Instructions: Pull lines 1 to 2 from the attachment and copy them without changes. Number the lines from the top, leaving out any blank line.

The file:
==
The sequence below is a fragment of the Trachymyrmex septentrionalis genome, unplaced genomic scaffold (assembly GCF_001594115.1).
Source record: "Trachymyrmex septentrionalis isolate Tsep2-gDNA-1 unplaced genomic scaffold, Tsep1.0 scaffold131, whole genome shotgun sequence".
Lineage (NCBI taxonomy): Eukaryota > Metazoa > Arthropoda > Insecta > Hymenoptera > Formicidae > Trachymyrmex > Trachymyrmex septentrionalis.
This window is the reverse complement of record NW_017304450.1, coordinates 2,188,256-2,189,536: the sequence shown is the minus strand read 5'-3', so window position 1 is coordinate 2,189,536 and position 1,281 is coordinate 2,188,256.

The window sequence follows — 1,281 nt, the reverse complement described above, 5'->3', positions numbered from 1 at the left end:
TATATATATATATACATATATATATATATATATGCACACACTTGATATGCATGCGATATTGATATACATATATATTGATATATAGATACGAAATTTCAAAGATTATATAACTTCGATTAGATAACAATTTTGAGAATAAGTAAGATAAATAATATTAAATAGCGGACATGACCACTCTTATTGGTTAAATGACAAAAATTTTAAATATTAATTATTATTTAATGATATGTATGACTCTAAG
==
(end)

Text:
The sequence below is a fragment of the Trachymyrmex septentrionalis genome, unplaced genomic scaffold (assembly GCF_001594115.1).
Source record: "Trachymyrmex septentrionalis isolate Tsep2-gDNA-1 unplaced genomic scaffold, Tsep1.0 scaffold131, whole genome shotgun sequence".